70 men from Canada received the Victoria Cross, Britain’s highest award for gallantry, during the First World
War. As part of the Centenary Commemorations the people of the United Kingdom marked their gratitude to
those courageous men by presenting a bronze memorial plaque to their home country engraved with their
names. The plaque is now displayed at the British High Commission Ottawa. This archive tells their stories.
Name: Bellenden Seymour Hutcheson
DOB: 16 December 1883
Place of Birth: Mount Carmel, USA
Date of Action: 2 September 1918
Place of Action: Drocourt-Quéant Line, France
Regiment: Canadian Army Medical Corps
Bellenden Seymour Hutcheson was born in Mount Carmel in the United States on 16 December 1883. He graduated from medical school and spent several years practising as a doctor in the American West. After the outbreak of World War One, Hutcheson joined the Canadian Expeditionary Force as a medical officer. In August 1918 he was awarded the Military Cross for attending to, and dressing the wounded.
Captain Hutcheson was awarded his Victoria Cross for his bravery and devotion to duty on 2 September 1918 on the Drocourt-Quéant Line near Cagnicourt, France. His citation explains further:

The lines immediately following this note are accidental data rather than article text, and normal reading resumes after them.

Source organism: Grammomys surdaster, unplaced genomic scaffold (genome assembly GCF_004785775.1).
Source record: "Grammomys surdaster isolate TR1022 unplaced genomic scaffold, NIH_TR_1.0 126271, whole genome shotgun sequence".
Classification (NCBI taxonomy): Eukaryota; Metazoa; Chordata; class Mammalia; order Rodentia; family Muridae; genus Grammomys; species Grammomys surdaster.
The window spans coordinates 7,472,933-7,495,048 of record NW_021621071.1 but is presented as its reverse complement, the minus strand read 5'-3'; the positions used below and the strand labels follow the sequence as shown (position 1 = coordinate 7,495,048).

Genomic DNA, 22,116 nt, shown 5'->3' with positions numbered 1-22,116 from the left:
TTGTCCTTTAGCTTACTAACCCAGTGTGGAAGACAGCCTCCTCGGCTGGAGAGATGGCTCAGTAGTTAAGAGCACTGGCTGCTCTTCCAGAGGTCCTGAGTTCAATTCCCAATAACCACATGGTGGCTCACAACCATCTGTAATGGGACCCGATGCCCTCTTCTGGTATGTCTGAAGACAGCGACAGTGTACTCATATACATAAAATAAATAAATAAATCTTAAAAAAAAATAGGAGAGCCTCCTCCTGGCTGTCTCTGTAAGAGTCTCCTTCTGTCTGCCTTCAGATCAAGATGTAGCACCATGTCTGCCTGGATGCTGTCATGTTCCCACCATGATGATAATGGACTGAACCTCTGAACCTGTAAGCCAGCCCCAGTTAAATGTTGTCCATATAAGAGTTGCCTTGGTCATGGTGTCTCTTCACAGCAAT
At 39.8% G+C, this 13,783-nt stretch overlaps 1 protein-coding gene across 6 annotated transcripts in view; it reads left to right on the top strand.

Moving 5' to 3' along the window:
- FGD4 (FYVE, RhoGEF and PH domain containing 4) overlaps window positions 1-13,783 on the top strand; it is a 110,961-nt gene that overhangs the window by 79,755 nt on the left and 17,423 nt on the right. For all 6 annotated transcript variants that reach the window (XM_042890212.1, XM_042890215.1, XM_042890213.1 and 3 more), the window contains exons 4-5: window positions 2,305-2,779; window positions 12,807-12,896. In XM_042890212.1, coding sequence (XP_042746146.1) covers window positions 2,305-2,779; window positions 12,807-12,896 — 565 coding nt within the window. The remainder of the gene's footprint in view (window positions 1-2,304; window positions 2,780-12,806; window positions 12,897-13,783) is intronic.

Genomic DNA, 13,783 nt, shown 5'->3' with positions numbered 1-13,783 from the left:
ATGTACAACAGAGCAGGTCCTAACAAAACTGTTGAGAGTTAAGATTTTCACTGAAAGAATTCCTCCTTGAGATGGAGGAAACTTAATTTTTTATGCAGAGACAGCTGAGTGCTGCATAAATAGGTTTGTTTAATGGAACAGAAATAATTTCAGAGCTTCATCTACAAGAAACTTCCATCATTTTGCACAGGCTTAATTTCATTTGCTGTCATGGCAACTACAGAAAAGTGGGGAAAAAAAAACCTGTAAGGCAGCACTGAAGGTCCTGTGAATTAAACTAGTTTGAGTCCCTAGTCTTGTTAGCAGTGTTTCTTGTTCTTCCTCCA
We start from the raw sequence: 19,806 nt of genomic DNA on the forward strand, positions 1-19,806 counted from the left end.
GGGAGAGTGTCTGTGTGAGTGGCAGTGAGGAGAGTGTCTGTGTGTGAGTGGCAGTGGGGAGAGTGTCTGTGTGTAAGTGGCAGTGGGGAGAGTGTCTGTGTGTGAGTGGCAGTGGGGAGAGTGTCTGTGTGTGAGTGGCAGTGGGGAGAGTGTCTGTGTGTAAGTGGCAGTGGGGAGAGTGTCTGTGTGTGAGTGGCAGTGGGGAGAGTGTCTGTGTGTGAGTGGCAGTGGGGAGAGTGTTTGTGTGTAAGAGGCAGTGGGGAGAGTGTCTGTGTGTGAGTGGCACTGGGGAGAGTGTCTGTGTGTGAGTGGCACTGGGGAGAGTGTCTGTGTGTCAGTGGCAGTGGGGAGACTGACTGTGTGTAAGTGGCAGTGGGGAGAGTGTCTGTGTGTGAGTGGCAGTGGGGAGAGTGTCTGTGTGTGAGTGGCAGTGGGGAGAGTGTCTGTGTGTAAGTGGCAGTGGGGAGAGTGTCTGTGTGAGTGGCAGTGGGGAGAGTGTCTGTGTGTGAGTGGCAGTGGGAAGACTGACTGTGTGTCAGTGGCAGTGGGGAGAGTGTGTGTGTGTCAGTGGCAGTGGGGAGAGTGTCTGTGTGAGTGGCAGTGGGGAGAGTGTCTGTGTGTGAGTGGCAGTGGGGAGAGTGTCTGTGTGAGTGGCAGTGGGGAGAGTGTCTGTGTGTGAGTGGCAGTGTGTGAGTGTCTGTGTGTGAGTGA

Without hesitation and with utter disregard of personal safety he remained on the field until every wounded man had been attended to. He dressed the wounds of a seriously wounded officer under terrific machine-gun and shell fire, and, with the assistance of prisoners and of his own men, succeeded in evacuating him to safety, despite the fact that the bearer party suffered heavy casualties. Immediately afterwards he rushed forward, in full view of the enemy, under heavy machine-gun and rifle fire, to tend a wounded serjeant, and, having placed him in a shell-hole, dressed his wounds. Captain Hutcheson performed many similar gallant acts, and, by his coolness and devotion to duty, many lives were saved.
After the war he continued working as a Doctor in the USA. He died in 1954, and is buried in Mount Carmel Cemetery.